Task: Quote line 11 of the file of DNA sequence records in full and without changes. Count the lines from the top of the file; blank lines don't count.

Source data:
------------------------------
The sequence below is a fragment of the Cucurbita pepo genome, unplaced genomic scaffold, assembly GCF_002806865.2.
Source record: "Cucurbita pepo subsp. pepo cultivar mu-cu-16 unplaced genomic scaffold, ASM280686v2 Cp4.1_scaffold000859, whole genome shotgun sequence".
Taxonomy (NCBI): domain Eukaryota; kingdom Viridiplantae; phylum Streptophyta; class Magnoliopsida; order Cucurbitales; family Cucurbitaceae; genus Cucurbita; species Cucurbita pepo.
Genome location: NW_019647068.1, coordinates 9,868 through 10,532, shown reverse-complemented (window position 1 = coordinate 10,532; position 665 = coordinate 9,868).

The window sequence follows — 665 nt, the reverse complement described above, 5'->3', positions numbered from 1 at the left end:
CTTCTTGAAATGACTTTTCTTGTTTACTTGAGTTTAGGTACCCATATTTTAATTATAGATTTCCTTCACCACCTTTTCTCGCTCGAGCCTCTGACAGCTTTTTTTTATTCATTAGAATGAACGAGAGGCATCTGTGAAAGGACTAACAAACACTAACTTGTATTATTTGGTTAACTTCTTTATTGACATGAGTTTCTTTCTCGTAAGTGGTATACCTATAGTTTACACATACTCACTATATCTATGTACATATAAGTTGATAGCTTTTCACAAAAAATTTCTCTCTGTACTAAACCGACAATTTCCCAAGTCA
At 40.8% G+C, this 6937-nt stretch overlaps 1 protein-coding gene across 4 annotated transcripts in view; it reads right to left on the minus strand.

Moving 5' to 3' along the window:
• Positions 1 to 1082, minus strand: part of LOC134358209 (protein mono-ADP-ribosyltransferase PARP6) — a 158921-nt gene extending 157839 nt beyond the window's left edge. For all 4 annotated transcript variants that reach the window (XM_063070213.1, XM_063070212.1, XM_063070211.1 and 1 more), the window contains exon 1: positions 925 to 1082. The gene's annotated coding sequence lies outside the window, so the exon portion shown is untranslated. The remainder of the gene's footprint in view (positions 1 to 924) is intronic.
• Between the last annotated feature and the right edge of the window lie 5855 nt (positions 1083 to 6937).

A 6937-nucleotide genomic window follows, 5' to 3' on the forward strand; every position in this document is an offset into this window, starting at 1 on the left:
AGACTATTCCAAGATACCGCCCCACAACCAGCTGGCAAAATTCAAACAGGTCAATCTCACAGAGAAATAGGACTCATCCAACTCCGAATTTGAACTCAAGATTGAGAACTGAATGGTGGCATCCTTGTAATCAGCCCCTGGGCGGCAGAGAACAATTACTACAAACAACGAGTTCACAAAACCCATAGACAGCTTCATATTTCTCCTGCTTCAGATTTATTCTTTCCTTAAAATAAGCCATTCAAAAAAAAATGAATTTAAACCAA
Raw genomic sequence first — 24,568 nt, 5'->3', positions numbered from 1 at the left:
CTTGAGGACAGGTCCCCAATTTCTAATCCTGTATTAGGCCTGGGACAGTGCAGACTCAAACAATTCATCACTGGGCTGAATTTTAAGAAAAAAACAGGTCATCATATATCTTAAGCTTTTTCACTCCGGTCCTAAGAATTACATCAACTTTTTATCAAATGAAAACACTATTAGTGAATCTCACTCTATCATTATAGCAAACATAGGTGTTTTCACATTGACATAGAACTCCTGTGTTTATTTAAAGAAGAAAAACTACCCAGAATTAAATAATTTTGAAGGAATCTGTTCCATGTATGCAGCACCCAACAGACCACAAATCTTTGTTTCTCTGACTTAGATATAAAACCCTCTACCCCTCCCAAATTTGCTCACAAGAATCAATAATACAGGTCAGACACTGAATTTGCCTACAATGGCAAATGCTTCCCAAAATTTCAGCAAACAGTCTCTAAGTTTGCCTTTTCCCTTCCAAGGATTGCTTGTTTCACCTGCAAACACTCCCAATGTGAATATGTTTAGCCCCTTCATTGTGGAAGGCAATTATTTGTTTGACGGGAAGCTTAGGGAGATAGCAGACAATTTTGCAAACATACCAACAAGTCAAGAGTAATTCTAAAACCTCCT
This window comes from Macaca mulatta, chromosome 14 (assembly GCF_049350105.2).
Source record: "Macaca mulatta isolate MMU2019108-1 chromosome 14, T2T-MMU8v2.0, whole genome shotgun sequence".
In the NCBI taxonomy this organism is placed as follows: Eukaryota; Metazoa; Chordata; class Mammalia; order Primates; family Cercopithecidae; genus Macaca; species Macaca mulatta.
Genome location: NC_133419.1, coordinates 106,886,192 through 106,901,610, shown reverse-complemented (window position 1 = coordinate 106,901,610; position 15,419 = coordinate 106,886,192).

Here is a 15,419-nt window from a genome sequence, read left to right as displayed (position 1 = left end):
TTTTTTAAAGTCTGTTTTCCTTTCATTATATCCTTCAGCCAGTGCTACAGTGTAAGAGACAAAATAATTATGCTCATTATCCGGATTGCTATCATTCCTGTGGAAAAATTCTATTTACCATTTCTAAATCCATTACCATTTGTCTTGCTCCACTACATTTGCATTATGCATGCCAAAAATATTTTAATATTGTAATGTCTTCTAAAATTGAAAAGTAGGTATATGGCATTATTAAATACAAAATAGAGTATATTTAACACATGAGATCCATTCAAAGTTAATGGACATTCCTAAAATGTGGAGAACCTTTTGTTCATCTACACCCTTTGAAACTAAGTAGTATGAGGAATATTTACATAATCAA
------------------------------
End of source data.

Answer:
A 6937-nucleotide genomic window follows, 5' to 3' on the forward strand; every position in this document is an offset into this window, starting at 1 on the left: